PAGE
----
Of course, I'm marching for my children. Actually, I'm marching for all our children. And this is where my mom comes in.
For a number of years, my mom worked as a pediatrician in a tropical country. She worked with a doctor who ran his practice more like a charity clinic, and at public hospitals. She never had a private practice, which would have been the more lucrative option. But that's not why she became a doctor.
For a time, she lived in a tiny village where the village women would sometimes bring their sick children to her veranda: my mom always helped their children, without asking for payment. The next day those moms would be back to thank her, bringing half a dozen eggs, or a basket of vegetables: whatever they could spare. And a child on the mend.
My mom was that most dangerous kind of woman: a woman who acted out of her own deep convictions. She had become a pediatrician to help out children, and that's what she did, no matter the circumstances. During a cholera outbreak, she was at the hospital twenty hours a day. Being six months pregnant didn't stop her (my brother came out allright, so she must have taken good enough precautions).
Contrary to the custom to prescribe antibiotics at the first cough, then popular with doctors who were encouraged and rewarded by pharmaceutical companies, my mom used antibiotics as the last resort it should be, and on her own predicted the rise of bacterial resistance which is today becoming a quiet crisis.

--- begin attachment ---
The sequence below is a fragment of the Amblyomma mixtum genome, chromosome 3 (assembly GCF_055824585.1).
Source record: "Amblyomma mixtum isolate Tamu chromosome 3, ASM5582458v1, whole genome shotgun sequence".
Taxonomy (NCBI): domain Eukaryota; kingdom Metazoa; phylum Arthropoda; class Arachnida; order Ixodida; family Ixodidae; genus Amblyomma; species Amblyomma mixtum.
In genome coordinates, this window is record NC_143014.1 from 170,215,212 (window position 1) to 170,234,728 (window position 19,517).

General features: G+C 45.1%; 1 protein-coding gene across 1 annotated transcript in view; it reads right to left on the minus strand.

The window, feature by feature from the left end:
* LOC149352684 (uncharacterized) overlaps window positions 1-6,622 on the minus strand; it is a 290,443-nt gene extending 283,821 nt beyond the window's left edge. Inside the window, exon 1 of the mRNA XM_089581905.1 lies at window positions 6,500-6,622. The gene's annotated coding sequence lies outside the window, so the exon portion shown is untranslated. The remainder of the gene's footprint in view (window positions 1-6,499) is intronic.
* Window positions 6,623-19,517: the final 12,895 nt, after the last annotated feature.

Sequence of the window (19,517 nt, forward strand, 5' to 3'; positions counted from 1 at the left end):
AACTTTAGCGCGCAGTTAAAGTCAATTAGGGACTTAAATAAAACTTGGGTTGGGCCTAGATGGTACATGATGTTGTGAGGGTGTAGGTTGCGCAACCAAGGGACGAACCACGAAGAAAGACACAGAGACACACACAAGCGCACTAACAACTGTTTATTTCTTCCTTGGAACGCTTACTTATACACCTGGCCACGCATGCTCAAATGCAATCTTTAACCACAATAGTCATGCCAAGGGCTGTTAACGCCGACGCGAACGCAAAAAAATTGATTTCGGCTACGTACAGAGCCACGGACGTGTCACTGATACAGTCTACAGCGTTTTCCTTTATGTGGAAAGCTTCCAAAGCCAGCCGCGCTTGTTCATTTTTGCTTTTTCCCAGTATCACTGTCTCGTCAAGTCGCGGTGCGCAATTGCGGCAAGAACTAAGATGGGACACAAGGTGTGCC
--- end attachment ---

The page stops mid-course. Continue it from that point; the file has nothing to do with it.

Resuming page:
She went her own way, my mom: because she had a clear vision of how she could make a difference.
So I'm going to the Climate March, and I'm marching for my mom, and all pediatricians like her. These doctors will be at the forefront of climate consequences: because children are more vulnerable to all sorts of threats, from extreme weather, to diseases, to climate-change induced disasters.
This is really the ultimate in social injustice: the fact that our children get to bear the brunt of climate change produced by us and our parents back for generations. Because carbon dioxide hangs around in the atmosphere for a thousand years.
It's young children that are affected most by extreme heat and extreme cold, the kind that is happening more often now. It's children whose health is most threatened by deep drought or fast flooding. In warm places flooding can lead to outbreaks of malaria, dysentery and other communicable diseases which affect children much more strongly than adults.
Insect-borne diseases are now migrating towards cooler latitudes: there is dengue fever in Japan, West Nile virus in California, Lyme disease in North Dakota. Concerned parents are starting to keep their children indoors. But children need to play outside, and not getting enough of that can lead to depression, weight gain, and a host of other problems. Not to mention a disconnect with nature, which is exactly what we don't need right now.
So pediatricians, more than any other kind of doctor, will be dealing with the consequences of climate change in their young patients. I'm marching for them. Heaven help them: they're the ones who need to help out my children, your children, everybody's children, when climate change hits their lives. From what I can see, there can't be anything more harrowing to a doctor than to lose a young patient.
And my mom? In this case, I believe she wouldn't say "Are you sure you want to do this?" (her gentle code for "That's a stupid idea, girl"). She'd tell me to be careful; after all, I've never gone on a march before. But I think she'd approve.
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